The brain is a complex and amazing organ controlling everything in your body, from organ functions, to limb movements, to processing emotions―the list goes on! This is why caring for your brain is no less important than caring for the rest of your body.

Just as people go to the gym or maintain healthy diets to feel their best and prevent disease, we should also be performing certain activities to prevent or slow the onset of memory loss and maintain a healthy brain. So, what can you do to keep a fit mind?

Keep That Brain Stimulated

Giving your mind a work-out of its own has been shown to be a huge part of maintaining a healthy brain. According to a 2003 article published in the Canadian Journal of CME, there is a direct relationship between mental activity and brain development, as well as a direct link between this type of activity and preventing brain dementia.

There are many ways to keep yourself mentally stimulated on a regular basis: read in your spare time, play mentally stimulating games such as Sudoku, crosswords, bridge, or chess, practice memory exercises, and commit to lifelong learning by learning a new language or registering for a course at your local adult center, senior center, or community college.

Stay Physically Active

In a 2015 study published in the Journal of Clinical Neurology, researchers state that physical exercise can be effective in diminishing or limiting the progression of neurodegenerative diseases. In particular, exercise that raises your heart rate will increase the blood flow to your brain and throughout your body, which triggers numerous neurobiological mechanisms in the brain tissues. The researchers also mention that physical exercise can maintain and even improve cognitive and motor functions in healthy individuals.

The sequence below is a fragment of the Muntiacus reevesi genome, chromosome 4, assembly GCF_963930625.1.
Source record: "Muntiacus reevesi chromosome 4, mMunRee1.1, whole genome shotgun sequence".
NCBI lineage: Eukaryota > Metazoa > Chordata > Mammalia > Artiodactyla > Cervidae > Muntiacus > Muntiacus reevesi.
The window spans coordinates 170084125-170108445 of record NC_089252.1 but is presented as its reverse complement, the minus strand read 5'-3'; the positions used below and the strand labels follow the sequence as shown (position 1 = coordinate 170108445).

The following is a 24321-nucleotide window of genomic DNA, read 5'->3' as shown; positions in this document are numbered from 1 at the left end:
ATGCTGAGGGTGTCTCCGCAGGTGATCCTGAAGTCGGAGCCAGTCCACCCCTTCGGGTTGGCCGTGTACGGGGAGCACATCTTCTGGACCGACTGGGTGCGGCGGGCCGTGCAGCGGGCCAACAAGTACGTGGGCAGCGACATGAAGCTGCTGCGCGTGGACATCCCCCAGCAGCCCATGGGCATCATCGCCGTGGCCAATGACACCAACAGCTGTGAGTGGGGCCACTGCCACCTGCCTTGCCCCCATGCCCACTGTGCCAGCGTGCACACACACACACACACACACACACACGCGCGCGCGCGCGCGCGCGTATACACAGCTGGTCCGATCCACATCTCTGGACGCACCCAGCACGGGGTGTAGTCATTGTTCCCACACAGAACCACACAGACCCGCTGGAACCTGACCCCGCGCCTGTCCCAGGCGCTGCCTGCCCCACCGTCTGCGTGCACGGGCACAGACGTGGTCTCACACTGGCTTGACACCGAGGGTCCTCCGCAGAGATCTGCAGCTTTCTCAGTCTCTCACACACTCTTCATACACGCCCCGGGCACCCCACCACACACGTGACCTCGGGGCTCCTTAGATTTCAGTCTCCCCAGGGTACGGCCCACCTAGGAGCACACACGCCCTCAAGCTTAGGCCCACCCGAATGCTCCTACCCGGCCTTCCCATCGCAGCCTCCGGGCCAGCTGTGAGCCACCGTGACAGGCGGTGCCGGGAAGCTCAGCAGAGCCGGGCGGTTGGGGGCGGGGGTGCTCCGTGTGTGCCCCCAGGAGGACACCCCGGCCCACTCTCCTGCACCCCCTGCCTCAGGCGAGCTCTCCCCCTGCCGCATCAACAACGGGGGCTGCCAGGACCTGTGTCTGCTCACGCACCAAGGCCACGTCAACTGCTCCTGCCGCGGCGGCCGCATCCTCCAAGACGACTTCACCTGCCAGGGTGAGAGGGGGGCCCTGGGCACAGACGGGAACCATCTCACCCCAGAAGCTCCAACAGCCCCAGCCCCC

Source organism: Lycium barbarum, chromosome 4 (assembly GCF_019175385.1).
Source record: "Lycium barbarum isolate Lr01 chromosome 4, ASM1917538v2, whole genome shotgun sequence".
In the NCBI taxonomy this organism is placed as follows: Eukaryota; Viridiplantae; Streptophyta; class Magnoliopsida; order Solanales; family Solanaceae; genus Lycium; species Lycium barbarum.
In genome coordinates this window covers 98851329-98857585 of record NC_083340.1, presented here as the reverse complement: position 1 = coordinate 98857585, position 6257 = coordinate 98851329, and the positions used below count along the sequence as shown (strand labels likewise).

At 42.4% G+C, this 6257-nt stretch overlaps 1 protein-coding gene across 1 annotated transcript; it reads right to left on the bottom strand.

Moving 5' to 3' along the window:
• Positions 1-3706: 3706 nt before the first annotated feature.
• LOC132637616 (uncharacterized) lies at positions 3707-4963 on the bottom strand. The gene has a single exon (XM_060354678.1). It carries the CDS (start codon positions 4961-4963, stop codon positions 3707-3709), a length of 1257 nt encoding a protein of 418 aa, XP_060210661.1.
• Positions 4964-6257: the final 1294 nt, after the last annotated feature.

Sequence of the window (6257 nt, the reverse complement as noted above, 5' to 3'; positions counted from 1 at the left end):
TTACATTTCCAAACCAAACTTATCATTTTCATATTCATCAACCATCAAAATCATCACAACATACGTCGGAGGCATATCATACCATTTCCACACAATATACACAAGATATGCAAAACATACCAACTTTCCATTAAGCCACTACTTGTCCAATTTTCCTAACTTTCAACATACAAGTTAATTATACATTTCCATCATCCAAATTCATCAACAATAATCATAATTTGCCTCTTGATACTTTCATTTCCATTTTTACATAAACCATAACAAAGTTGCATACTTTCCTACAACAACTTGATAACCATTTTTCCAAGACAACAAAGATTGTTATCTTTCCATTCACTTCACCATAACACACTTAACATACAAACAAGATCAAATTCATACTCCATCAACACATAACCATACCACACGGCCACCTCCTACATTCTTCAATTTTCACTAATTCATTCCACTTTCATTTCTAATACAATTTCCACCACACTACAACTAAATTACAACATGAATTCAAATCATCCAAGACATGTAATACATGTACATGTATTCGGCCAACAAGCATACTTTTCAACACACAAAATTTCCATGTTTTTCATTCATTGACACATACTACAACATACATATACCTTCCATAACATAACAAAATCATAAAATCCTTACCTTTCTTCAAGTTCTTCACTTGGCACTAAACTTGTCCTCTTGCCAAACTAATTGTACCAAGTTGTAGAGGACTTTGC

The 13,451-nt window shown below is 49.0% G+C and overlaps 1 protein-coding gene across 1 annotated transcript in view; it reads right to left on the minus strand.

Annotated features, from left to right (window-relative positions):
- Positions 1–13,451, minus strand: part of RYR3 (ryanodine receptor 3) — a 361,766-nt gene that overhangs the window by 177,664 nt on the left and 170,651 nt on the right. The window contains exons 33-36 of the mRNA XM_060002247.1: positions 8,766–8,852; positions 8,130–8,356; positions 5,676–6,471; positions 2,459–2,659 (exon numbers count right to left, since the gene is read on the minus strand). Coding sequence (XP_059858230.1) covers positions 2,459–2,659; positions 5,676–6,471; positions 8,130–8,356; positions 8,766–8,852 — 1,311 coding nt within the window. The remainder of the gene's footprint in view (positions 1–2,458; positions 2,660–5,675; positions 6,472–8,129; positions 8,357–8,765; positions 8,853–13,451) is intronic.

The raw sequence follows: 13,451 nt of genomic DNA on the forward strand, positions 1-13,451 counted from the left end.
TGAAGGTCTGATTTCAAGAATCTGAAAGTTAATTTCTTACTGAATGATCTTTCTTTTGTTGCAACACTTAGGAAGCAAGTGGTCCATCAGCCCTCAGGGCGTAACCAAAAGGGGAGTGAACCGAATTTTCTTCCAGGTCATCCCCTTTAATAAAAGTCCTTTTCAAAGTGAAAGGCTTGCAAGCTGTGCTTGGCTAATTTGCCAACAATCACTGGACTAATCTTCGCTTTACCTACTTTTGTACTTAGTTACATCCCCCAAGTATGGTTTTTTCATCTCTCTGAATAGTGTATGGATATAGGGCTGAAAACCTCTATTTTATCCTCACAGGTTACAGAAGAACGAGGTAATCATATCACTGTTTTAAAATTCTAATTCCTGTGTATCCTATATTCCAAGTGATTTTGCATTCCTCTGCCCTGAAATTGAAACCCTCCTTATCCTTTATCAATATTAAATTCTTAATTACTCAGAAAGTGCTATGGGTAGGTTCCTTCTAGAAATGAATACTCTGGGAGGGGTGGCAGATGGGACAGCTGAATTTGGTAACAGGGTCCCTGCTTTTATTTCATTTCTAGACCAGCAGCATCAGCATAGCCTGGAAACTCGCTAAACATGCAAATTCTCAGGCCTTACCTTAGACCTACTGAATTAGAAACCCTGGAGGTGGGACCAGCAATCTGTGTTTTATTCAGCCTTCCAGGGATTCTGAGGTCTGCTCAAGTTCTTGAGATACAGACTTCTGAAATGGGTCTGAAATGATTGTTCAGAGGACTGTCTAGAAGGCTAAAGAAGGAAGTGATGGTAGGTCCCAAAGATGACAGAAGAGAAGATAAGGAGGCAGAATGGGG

Don’t disregard this one if you have some physical limitations. Joining the gym is not the only way to keep your body moving; try walking, swimming, a level-appropriate aerobics class, dance class, or gardening. The main point here is to get 30 minutes of exercise at least three times a week to achieve regular brain stimulation. Just be sure to consult with your doctor before trying anything you’re not sure about.

Be a Social Butterfly

Keeping strong social connections is equally important for the mind. A 2002 study published in the American Journal of Epidemiology demonstrated that a rich social network and mentally stimulating activities may protect against dementia and preserve mental functioning in the elderly. You might want to consider joining a local club of interest, volunteering, or going out with a friend to see a movie or visit a museum.

What should we be taking away from all this? Engaging in mental, physical, and social activities is vital, even when we are young. On the other hand, there is still much that you can do as a senior. Keep the ball in your court and start taking control of your mental health today, rather than waiting for your doctor to advise you to make lifestyle changes.